European Movement UK

Britain's future is with Europe! Join the debate and put your opinion forward!

by Arlene McCarthy MEP (@EuroMP_ArleneMc)
Following months of tough negotiations, the European Parliament has secured a deal on new disclosure requirements for the extractive and logging industries. But why do we need these rules and what difference will they make to people in the developing world?

In May 2012, documents came to light detailing how Nigerian subsidiaries of Shell and ENI agreed to pay over $1 billion to the Nigerian government in order to acquire an oil block. On the same day the Nigerian government paid the exact same sum of money to Malabu Oil and Gas, owned by convicted money-launderer and ex-oil minister Dan Atete who had given himself the oil block in the first place. Shell and ENI deny paying any money to Malabu Oil and Gas in return for the licence, and maintain that they only dealt with the Nigerian government.

If transparency rules and project-level reporting were the law, both companies would have been required to publish this payment and attribute it to the oil block in question. Communities in Nigeria could have then used this data to identify the payment and follow its passage into the government’s possession and challenge the Nigerian government as to where the money went.

The new rules will require companies active in the extractive and logging industries to publish a report detailing their payments to government annually. Payments will have to be reported at country and project level. Despite strong opposition from the Member States, this means that companies will not only have to disclose the total sum of payments to national governments, but the report will also include a breakdown of payments for each lease or license they obtain to access resources.

Achieving project-level reporting was a priority for the European Parliament negotiating team because it creates a link between a specific project, such as a mine or an oil field, and the payments relating to it. This link is critical for local citizens who need to be able to follow the money being generated in their local area; it is the only way communities in resource-rich countries are able to expose corruption and hold their governments accountable for using these revenues for development.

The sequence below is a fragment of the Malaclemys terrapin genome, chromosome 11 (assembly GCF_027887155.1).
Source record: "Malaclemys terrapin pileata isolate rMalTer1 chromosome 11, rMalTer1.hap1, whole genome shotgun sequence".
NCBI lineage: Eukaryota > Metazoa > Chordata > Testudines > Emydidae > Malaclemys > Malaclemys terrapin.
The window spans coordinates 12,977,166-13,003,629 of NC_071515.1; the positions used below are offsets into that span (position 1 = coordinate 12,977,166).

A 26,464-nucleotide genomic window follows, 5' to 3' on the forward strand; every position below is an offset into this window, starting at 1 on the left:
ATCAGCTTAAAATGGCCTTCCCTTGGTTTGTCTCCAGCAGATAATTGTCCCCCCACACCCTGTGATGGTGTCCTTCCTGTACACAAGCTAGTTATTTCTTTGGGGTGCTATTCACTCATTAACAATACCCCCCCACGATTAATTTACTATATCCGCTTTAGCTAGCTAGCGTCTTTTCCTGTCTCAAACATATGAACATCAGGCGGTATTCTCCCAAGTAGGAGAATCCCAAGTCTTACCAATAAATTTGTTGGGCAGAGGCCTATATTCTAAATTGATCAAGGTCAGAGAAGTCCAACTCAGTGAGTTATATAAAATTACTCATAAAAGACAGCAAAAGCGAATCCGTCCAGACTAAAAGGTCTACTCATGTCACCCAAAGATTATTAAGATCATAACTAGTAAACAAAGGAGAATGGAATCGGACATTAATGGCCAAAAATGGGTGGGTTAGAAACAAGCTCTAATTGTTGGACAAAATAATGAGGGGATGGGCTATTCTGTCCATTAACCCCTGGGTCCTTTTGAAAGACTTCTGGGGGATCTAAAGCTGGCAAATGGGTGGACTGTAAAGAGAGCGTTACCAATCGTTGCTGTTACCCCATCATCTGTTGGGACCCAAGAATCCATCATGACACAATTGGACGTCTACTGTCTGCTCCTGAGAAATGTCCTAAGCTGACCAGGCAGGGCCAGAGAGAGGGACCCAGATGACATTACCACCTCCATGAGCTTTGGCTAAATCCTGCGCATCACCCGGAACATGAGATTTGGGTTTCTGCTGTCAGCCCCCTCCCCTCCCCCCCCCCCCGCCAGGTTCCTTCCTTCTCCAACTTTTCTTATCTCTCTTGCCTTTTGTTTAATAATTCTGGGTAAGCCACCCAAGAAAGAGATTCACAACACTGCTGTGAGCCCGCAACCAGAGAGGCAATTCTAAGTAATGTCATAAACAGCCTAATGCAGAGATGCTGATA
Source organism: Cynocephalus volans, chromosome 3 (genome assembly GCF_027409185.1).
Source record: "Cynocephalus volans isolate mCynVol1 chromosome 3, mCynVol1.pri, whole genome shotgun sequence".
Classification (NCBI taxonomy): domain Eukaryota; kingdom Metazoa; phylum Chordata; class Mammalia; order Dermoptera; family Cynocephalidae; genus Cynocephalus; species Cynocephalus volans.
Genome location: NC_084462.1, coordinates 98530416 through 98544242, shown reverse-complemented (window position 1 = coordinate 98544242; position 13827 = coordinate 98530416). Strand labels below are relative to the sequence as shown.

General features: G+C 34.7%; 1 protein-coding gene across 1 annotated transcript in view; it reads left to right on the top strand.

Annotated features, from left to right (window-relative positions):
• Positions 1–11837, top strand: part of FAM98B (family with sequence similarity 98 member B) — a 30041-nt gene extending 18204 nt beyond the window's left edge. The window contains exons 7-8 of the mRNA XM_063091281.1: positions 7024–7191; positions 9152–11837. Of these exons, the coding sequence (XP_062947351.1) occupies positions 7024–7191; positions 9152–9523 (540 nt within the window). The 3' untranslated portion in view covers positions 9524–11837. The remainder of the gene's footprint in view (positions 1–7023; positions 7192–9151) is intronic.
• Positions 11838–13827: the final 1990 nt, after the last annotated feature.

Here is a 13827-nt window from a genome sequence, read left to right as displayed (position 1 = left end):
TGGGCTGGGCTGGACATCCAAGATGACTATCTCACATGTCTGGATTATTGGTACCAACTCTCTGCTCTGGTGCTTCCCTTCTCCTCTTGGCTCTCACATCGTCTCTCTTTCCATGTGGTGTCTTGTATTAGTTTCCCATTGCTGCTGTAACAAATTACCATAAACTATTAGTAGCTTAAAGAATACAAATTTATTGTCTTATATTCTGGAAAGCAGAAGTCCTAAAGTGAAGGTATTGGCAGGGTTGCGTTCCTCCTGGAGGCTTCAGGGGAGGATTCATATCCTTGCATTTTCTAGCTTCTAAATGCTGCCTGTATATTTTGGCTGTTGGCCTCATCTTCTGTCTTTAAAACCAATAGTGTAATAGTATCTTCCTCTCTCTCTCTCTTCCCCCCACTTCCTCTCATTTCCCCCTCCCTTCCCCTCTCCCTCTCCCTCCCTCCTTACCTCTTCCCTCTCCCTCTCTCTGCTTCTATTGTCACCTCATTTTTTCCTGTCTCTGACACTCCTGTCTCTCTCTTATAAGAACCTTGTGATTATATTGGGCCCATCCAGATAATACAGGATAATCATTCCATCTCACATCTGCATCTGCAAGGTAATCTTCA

In 2008, exports of oil, gas and minerals from Africa were worth roughly 9 times the value of international aid to the continent ($393 billion vs $44 billion), yet many of these countries remain trapped in poverty. Developing countries around the world are being robbed of the chance to earn vital revenue from oil, gas and other mining resources.

Under the new rules, all payments above €100 000 will have to be disclosed and an anti-evasion clause will ensure that payments cannot be artificially split or aggregated.

The most difficult negotiations were over the issue of exemptions. Industry and certain Member States’ governments demanded an exemption from the reporting requirements in cases where disclosure of the information would be considered illegal in the country they are operating in. The European Parliament maintained a strong stance on this issue which would have created a vast loop hole in the new rules. The final text does not allow for exemptions from reporting payments to government.

The new law will deliver more transparency than any EU government was prepared to consider and the European Parliament has stood up to attempts to water down the proposed rules. It has been a difficult and drawn out process at the end of which we have achieved a strong EU transparency law and another step towards a global standard for multinational companies for reporting payments to governments.

After meeting with US Senators Ben Cardin and Richard Lugar who led the campaign for greater transparency in the US, I was committed to fighting for a strong EU transparency law to ensure we have global standards for multinational companies. This new law is a victory for transparency, for those who invest in these companies and most importantly for citizens and communities of resource rich countries in the developing world.

Author :
Print